This time it will be different – MTN

MTN recently announced that it will launch a new instant messaging service in all of its markets, including South Africa.

MTN Group CEO Rob Shuter said the IM service would form part of the company’s mobile money portfolio and function as the “WeChat of Africa”, enabling mobile payments for the unbanked and underbanked.

The rollout of the application will begin in African markets as a pilot and expand to South Africa in the future.

While MTN seems confident in its plans to offer localisation features, SMS integration, and data incentives to MTN customers, the messaging service will have to compete with WhatsApp – the ubiquitous application which is extremely popular in South Africa.

MTN previously stated that its new application would attract South African users with its features, but it is important to remember that this battle has played out before – and the company did not come out on top.

NokNok’s demise

In 2007, MTN launched an instant messaging service named NokNok in South Africa to take on the then-popular messaging application MXit.

The mobile operator positioned its NokNok service as a direct MXit competitor, offering incentives for MTN customers who used the platform and a similar suite of features.

NokNok allowed subscribers to chat in real time, join chat rooms, create their own private chat rooms, and share pictures.

Despite its offering, NokNok failed to gain significant traction in South Africa, with local users preferring to use MXit – and later BlackBerry Messenger (BBM).

As a result, MTN shut down its NokNok instant messaging platform on 30 June 2011.

Popular messaging apps have also proved to be resilient to other mobile operators taking them on, with Vodacom launching its own IM platform named Meep in 2007 which functioned similarly to MXit.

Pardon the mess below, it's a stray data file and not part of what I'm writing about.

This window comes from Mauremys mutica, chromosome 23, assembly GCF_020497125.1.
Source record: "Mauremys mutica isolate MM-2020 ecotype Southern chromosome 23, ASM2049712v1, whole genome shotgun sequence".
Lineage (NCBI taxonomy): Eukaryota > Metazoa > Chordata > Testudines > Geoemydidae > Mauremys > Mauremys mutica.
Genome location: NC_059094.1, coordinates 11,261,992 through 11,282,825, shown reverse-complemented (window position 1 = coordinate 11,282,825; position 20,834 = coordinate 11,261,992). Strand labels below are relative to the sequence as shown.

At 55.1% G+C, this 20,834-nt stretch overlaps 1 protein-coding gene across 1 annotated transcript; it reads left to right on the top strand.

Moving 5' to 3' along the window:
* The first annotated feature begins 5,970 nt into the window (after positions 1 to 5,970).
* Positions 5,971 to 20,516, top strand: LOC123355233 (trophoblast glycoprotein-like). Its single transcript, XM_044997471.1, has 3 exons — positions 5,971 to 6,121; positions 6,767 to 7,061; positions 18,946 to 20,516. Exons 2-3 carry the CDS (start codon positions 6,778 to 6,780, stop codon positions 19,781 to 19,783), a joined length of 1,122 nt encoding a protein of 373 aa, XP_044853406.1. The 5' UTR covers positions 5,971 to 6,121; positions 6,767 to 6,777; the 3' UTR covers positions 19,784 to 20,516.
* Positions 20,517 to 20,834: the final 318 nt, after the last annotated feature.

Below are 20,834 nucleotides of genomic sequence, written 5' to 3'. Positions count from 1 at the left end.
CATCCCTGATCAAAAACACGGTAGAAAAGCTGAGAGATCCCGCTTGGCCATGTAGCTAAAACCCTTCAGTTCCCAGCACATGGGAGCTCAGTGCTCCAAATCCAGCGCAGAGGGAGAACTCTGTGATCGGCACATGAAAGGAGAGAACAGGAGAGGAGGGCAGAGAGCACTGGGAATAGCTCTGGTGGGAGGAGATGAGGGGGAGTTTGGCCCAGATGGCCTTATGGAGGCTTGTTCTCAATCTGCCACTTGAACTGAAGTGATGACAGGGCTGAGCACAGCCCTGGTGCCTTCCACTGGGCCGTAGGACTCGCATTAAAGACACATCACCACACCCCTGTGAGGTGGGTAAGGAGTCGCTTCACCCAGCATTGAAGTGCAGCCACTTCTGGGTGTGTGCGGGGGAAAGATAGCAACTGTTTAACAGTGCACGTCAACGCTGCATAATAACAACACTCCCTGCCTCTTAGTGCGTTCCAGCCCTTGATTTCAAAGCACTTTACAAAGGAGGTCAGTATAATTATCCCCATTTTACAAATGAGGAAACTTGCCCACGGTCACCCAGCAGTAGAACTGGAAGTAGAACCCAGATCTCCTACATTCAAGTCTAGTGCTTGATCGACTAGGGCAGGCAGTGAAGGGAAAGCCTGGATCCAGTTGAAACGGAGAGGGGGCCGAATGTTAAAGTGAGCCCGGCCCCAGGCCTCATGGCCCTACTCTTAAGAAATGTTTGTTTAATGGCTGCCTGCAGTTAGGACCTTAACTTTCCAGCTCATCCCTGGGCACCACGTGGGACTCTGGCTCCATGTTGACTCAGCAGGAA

Vodacom’s Meep service did not last, officially shutting down in November 2009.

With MTN’s plan to return to the instant messaging space in South Africa, despite it previous failure and WhatsApp’s dominance, MyBroadband asked MTN about its plan of action this time around.

Taking on WhatsApp

MTN told MyBroadband that its new app would be different to previous services, as it was built by an in-house team.

“NokNok launched in 2007 and was based on an GSMA IMPS off-the-shelf platform, it was shut off in 2011 with just over one million registered users in South Africa,” MTN told MyBroadband.

“The standard and platform was built in a first-world context and off-the-shelf solutions are inherently difficult and expensive to customise.”

The mobile operator said that instant messaging services need to constantly evolve according to user needs and take advantage of the network and handset technology available in the market.

“Many IM services have failed at this, with the emergence of smartphones. We aim to become the number one messaging platform in our markets.”

The company believes this is possibly for two reasons.

  • The service was built and designed by MTN itself, which the company said will allow it to continuously respond to customer needs, changes in context, or improvements in technology.
  • The service will offer the unique feature of allowing users to chat with anyone on a mobile device, regardless of whether they have the application or not.

MTN is confident in the potential of its new messaging application, but this confidence will be tested against the ubiquity of WhatsApp in South Africa.

Source: My Broadband